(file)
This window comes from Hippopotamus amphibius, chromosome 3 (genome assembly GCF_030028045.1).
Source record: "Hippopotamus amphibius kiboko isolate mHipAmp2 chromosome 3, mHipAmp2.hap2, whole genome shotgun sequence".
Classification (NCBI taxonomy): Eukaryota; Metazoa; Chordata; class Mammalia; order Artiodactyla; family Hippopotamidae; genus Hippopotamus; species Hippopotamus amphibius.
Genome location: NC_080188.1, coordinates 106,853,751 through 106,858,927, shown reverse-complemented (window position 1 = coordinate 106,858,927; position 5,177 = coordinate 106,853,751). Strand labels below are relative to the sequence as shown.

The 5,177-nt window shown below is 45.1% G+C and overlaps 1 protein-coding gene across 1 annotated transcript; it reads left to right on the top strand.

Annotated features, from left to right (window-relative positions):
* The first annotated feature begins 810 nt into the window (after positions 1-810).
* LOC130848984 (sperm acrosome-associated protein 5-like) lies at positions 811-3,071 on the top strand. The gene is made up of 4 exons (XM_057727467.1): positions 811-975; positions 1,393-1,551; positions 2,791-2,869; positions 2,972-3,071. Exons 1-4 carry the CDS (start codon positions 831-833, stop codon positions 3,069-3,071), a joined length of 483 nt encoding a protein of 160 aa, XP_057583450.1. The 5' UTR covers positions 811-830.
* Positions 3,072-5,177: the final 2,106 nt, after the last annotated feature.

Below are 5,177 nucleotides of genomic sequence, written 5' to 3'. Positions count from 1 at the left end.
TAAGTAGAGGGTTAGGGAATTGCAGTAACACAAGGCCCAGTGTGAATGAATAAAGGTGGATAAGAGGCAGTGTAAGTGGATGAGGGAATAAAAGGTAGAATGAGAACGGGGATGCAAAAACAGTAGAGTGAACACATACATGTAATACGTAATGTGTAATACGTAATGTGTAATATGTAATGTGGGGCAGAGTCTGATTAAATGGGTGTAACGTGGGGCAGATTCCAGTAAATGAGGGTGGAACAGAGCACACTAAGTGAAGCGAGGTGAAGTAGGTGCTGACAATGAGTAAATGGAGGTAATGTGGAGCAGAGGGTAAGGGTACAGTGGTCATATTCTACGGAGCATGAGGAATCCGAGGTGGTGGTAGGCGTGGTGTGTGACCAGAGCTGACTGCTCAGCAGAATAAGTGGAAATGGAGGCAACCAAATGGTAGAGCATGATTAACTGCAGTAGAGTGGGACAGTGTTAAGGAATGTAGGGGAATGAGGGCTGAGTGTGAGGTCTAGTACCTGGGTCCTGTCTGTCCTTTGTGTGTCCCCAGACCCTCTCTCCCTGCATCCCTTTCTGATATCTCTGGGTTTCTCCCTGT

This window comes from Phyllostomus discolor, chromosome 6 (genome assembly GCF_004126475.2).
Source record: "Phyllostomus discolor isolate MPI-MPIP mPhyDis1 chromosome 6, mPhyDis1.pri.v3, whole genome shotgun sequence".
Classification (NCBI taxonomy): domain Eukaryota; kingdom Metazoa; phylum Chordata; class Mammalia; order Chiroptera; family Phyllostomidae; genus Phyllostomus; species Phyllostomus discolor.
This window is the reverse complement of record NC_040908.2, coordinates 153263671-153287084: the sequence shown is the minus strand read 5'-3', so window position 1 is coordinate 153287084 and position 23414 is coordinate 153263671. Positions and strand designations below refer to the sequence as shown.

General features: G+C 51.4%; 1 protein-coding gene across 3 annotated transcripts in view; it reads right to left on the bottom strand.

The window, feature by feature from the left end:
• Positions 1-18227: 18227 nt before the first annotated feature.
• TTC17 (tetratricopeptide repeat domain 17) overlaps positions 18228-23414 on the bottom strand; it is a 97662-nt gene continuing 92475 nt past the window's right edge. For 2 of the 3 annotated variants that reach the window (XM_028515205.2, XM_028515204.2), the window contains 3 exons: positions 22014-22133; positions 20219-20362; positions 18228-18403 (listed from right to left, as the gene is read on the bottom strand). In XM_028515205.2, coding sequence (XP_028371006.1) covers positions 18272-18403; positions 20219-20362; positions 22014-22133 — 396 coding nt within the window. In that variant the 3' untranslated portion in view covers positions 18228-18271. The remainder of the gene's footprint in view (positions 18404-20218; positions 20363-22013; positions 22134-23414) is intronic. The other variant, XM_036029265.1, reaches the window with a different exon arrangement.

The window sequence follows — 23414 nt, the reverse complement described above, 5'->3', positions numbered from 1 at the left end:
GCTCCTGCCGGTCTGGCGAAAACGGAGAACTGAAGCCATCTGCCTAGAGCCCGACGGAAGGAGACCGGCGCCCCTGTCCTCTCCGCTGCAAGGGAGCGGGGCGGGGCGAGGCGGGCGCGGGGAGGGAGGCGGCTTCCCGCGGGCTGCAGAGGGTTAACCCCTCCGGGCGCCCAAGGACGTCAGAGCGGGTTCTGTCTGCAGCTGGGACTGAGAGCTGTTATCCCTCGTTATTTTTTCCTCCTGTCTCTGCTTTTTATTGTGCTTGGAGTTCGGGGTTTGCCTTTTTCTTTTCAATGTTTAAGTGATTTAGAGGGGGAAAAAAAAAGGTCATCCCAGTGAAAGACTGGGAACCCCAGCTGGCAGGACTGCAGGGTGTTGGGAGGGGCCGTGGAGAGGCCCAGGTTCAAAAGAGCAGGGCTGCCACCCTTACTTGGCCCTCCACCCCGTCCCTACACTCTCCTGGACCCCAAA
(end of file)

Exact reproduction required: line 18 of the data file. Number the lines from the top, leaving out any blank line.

• Positions 1-18227: 18227 nt before the first annotated feature.